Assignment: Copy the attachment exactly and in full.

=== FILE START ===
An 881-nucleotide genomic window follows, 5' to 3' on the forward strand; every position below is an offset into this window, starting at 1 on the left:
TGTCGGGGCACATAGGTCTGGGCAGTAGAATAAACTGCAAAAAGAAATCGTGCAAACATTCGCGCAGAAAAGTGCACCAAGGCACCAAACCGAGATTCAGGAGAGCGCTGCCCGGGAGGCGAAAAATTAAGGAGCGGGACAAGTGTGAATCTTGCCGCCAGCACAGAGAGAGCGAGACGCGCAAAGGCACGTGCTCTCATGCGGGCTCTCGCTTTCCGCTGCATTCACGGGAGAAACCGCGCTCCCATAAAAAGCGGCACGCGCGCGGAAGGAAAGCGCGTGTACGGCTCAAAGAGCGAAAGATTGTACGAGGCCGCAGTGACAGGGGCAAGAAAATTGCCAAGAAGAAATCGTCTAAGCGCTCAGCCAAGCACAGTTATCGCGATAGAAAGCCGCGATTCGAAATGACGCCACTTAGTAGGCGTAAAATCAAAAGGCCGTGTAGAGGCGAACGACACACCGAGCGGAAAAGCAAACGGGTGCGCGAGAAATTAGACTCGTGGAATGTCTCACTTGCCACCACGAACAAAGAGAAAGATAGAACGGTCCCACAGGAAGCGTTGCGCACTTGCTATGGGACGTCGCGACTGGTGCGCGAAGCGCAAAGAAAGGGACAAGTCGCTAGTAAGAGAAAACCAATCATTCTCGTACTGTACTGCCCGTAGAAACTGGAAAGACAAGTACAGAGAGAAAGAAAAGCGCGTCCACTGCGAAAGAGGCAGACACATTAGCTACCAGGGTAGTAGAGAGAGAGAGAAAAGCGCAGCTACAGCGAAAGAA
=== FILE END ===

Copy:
An 881-nucleotide genomic window follows, 5' to 3' on the forward strand; every position below is an offset into this window, starting at 1 on the left:
TGTCGGGGCACATAGGTCTGGGCAGTAGAATAAACTGCAAAAAGAAATCGTGCAAACATTCGCGCAGAAAAGTGCACCAAGGCACCAAACCGAGATTCAGGAGAGCGCTGCCCGGGAGGCGAAAAATTAAGGAGCGGGACAAGTGTGAATCTTGCCGCCAGCACAGAGAGAGCGAGACGCGCAAAGGCACGTGCTCTCATGCGGGCTCTCGCTTTCCGCTGCATTCACGGGAGAAACCGCGCTCCCATAAAAAGCGGCACGCGCGCGGAAGGAAAGCGCGTGTACGGCTCAAAGAGCGAAAGATTGTACGAGGCCGCAGTGACAGGGGCAAGAAAATTGCCAAGAAGAAATCGTCTAAGCGCTCAGCCAAGCACAGTTATCGCGATAGAAAGCCGCGATTCGAAATGACGCCACTTAGTAGGCGTAAAATCAAAAGGCCGTGTAGAGGCGAACGACACACCGAGCGGAAAAGCAAACGGGTGCGCGAGAAATTAGACTCGTGGAATGTCTCACTTGCCACCACGAACAAAGAGAAAGATAGAACGGTCCCACAGGAAGCGTTGCGCACTTGCTATGGGACGTCGCGACTGGTGCGCGAAGCGCAAAGAAAGGGACAAGTCGCTAGTAAGAGAAAACCAATCATTCTCGTACTGTACTGCCCGTAGAAACTGGAAAGACAAGTACAGAGAGAAAGAAAAGCGCGTCCACTGCGAAAGAGGCAGACACATTAGCTACCAGGGTAGTAGAGAGAGAGAGAAAAGCGCAGCTACAGCGAAAGAA